“sorry, whenever I read your posts anymore, I just consider the source as I'm sure other people do :(“ No duh… tell me something I don’t know. What a boring place this would be if we all agreed all the time.


The whole point of my post was to see if anyone else was feeling the same concerns I have about the immediate future. Several did, others, not so much. Since this is the second or third response to this post that you haven’t addressed the question, I’ll assume you have no concerns about the future and the coming fiscal cliff. I’m glad for you. Take care, Lisa
lowfog01
 
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Re: Getting ready for the New Normal

PostBy: freetown fred On: Sun Nov 18, 2012 6:06 pm

Sorry, I thought I was pretty clear in my post--I guess one persons concept of living within their means is different then others--Not that I believe all the gloom & doom you're projecting--but if it all were to go to hell in a hand basket--yeah, I'd be OK-In case anybody missed it--all this has been coming to a head since Eisenhower was Pres. and people that are prepared will do fine--that's where the grandiosity part comes in. And--NO Lisa, you're just takin it real,scarely personal. :?:
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Re: Getting ready for the New Normal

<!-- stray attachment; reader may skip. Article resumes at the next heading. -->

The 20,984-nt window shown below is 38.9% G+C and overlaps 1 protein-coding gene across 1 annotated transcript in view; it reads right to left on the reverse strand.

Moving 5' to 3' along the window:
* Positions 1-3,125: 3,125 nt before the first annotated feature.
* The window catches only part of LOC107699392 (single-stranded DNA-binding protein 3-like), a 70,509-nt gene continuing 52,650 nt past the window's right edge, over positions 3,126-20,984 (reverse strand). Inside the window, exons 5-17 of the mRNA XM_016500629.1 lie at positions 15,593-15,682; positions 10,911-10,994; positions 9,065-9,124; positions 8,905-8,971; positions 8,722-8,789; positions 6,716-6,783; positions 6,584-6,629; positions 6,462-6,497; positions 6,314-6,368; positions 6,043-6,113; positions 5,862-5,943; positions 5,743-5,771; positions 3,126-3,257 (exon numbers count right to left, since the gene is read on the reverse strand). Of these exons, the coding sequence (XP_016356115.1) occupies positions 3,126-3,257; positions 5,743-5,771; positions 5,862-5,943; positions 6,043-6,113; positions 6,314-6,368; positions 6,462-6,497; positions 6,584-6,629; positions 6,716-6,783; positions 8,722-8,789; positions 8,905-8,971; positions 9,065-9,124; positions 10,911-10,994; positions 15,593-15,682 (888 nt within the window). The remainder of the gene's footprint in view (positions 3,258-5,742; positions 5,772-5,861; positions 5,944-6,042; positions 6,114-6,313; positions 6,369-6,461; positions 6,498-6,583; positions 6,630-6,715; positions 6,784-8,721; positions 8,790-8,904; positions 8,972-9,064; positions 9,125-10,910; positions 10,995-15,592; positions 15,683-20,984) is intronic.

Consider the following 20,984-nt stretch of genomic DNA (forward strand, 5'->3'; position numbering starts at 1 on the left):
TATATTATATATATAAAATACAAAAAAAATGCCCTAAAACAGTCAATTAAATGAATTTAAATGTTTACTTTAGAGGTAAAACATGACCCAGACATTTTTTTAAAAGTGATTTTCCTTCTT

PostBy: SteveZee On: Sun Nov 18, 2012 7:24 pm

freetown fred wrote:Sorry, I thought I was pretty clear in my post--I guess one persons concept of living within their means is different then others--Not that I believe all the gloom & doom you're projecting--but if it all were to go to hell in a hand basket--yeah, I'd be OK-In case anybody missed it--all this has been coming to a head since Eisenhower was Pres. and people that are prepared will do fine--that's where the grandiosity part comes in. And--NO Lisa, you're just takin it real,scarely personal. :?:


That's right you old farmer. I'm with you on this and I think that most of the halcyon days we were lucky enough to experience were never sustainable anyways. Bit like the days of under a dollar gas. That isn't ever coming back but I'm glad I experienced it. I have credit cards but I don't owe and only use them to maintain a credit line or an emergency. My parents grew up in the great depression and that rubbed off. I've worked/ saved for things I wanted and my cars been paid for, for about 10 years now ;) . I'm not the least bit worried and honestly don't need all that much to be happy anyways. We'll be fine and economies tend to run in cycles anyways. Like Smitty I feel fortunate for the gains I've made ( My house was paid off in April). I live and eat as good as anyone I know and could easily cut back if I needed to. Probably do need to after looking at the scale lately! :lol:
SteveZee